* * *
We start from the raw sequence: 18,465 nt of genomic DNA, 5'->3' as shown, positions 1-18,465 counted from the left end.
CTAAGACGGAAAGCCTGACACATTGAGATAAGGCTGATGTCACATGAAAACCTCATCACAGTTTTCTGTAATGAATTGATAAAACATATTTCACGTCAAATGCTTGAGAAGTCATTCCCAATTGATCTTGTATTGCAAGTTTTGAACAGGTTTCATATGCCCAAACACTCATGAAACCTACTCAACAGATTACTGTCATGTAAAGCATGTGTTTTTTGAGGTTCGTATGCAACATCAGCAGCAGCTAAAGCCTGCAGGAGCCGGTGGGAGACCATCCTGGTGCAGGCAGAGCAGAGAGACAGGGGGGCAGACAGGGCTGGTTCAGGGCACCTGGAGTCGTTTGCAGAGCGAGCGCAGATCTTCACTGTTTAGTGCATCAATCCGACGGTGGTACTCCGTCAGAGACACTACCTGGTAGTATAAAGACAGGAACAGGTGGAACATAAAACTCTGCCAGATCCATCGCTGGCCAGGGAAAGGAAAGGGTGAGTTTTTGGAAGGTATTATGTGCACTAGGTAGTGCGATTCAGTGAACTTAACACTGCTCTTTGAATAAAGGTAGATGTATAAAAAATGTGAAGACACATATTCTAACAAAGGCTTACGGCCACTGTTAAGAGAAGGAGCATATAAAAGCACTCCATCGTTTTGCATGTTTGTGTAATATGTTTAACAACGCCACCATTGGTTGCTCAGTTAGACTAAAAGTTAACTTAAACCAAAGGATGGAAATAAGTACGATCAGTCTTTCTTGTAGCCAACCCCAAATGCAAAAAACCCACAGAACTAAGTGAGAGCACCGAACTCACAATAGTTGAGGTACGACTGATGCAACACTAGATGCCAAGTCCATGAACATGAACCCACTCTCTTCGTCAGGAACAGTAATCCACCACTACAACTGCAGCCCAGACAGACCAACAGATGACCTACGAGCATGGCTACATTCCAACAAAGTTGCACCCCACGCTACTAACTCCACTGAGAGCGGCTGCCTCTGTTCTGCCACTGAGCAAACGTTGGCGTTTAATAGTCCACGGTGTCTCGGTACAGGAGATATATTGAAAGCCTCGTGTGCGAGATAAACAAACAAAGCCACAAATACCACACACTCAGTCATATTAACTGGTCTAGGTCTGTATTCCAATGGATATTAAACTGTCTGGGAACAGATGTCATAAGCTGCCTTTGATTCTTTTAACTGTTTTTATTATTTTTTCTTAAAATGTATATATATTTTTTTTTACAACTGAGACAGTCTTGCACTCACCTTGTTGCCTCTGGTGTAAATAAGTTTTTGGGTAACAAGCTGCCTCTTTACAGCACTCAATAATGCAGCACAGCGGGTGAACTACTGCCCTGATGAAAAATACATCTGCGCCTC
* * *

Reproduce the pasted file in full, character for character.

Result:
We start from the raw sequence: 18,465 nt of genomic DNA, 5'->3' as shown, positions 1-18,465 counted from the left end.
CTAAGACGGAAAGCCTGACACATTGAGATAAGGCTGATGTCACATGAAAACCTCATCACAGTTTTCTGTAATGAATTGATAAAACATATTTCACGTCAAATGCTTGAGAAGTCATTCCCAATTGATCTTGTATTGCAAGTTTTGAACAGGTTTCATATGCCCAAACACTCATGAAACCTACTCAACAGATTACTGTCATGTAAAGCATGTGTTTTTTGAGGTTCGTATGCAACATCAGCAGCAGCTAAAGCCTGCAGGAGCCGGTGGGAGACCATCCTGGTGCAGGCAGAGCAGAGAGACAGGGGGGCAGACAGGGCTGGTTCAGGGCACCTGGAGTCGTTTGCAGAGCGAGCGCAGATCTTCACTGTTTAGTGCATCAATCCGACGGTGGTACTCCGTCAGAGACACTACCTGGTAGTATAAAGACAGGAACAGGTGGAACATAAAACTCTGCCAGATCCATCGCTGGCCAGGGAAAGGAAAGGGTGAGTTTTTGGAAGGTATTATGTGCACTAGGTAGTGCGATTCAGTGAACTTAACACTGCTCTTTGAATAAAGGTAGATGTATAAAAAATGTGAAGACACATATTCTAACAAAGGCTTACGGCCACTGTTAAGAGAAGGAGCATATAAAAGCACTCCATCGTTTTGCATGTTTGTGTAATATGTTTAACAACGCCACCATTGGTTGCTCAGTTAGACTAAAAGTTAACTTAAACCAAAGGATGGAAATAAGTACGATCAGTCTTTCTTGTAGCCAACCCCAAATGCAAAAAACCCACAGAACTAAGTGAGAGCACCGAACTCACAATAGTTGAGGTACGACTGATGCAACACTAGATGCCAAGTCCATGAACATGAACCCACTCTCTTCGTCAGGAACAGTAATCCACCACTACAACTGCAGCCCAGACAGACCAACAGATGACCTACGAGCATGGCTACATTCCAACAAAGTTGCACCCCACGCTACTAACTCCACTGAGAGCGGCTGCCTCTGTTCTGCCACTGAGCAAACGTTGGCGTTTAATAGTCCACGGTGTCTCGGTACAGGAGATATATTGAAAGCCTCGTGTGCGAGATAAACAAACAAAGCCACAAATACCACACACTCAGTCATATTAACTGGTCTAGGTCTGTATTCCAATGGATATTAAACTGTCTGGGAACAGATGTCATAAGCTGCCTTTGATTCTTTTAACTGTTTTTATTATTTTTTCTTAAAATGTATATATATTTTTTTTTACAACTGAGACAGTCTTGCACTCACCTTGTTGCCTCTGGTGTAAATAAGTTTTTGGGTAACAAGCTGCCTCTTTACAGCACTCAATAATGCAGCACAGCGGGTGAACTACTGCCCTGATGAAAAATACATCTGCGCCTC